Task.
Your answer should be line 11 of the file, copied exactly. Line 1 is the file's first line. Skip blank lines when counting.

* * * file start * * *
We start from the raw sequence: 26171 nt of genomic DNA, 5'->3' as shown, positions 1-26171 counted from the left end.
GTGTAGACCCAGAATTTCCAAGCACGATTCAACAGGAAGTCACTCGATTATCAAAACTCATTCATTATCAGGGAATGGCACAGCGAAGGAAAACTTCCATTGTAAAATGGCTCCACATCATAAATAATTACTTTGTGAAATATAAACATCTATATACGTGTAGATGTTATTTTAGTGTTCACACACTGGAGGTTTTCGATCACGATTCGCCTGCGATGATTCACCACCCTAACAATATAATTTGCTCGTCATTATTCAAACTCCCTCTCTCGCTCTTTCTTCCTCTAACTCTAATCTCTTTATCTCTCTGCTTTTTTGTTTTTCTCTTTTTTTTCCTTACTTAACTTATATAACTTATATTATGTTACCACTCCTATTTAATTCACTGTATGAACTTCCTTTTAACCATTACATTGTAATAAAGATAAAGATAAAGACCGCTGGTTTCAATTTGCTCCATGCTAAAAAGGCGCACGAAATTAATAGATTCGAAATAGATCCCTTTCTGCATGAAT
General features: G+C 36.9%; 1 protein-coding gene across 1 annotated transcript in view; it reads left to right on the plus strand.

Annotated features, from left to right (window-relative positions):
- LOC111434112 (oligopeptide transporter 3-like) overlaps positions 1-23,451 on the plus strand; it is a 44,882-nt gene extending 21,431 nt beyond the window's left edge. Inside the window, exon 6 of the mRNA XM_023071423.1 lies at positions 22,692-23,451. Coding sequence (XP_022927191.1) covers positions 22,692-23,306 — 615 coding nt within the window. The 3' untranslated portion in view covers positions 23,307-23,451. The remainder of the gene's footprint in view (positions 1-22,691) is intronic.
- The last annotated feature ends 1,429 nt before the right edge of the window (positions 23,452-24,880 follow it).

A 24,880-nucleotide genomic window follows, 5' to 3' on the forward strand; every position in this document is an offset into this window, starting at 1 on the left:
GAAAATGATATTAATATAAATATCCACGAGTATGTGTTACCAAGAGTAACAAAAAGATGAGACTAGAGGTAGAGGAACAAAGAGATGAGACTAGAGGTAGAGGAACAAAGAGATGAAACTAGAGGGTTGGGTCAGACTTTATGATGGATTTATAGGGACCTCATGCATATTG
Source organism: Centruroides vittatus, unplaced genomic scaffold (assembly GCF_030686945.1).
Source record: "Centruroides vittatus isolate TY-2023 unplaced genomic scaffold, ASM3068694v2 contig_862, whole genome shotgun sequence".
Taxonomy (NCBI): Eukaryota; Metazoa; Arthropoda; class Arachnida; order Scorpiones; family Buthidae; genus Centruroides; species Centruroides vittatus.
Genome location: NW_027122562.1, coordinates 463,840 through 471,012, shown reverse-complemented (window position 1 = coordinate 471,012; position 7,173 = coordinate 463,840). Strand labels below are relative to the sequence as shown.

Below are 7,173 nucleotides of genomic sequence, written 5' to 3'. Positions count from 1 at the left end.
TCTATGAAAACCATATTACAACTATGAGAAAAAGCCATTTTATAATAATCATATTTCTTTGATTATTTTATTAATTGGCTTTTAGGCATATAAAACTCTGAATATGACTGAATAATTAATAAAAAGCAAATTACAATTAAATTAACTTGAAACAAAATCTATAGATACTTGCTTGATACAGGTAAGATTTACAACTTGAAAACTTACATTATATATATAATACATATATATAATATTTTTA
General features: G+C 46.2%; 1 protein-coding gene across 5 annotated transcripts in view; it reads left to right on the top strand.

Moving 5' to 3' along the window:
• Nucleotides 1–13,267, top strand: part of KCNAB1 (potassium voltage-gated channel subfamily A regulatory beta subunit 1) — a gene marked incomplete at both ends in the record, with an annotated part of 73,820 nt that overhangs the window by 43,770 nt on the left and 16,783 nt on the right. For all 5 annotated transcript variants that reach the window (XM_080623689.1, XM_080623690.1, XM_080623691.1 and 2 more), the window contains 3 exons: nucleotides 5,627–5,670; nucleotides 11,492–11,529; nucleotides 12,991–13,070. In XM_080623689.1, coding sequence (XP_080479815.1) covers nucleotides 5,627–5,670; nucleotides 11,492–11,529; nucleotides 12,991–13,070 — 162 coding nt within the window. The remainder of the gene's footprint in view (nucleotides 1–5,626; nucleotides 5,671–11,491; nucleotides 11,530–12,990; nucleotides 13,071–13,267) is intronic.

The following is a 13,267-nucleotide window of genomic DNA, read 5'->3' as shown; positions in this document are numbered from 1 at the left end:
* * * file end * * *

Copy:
Taxonomy (NCBI): Eukaryota; Metazoa; Arthropoda; class Arachnida; order Scorpiones; family Buthidae; genus Centruroides; species Centruroides vittatus.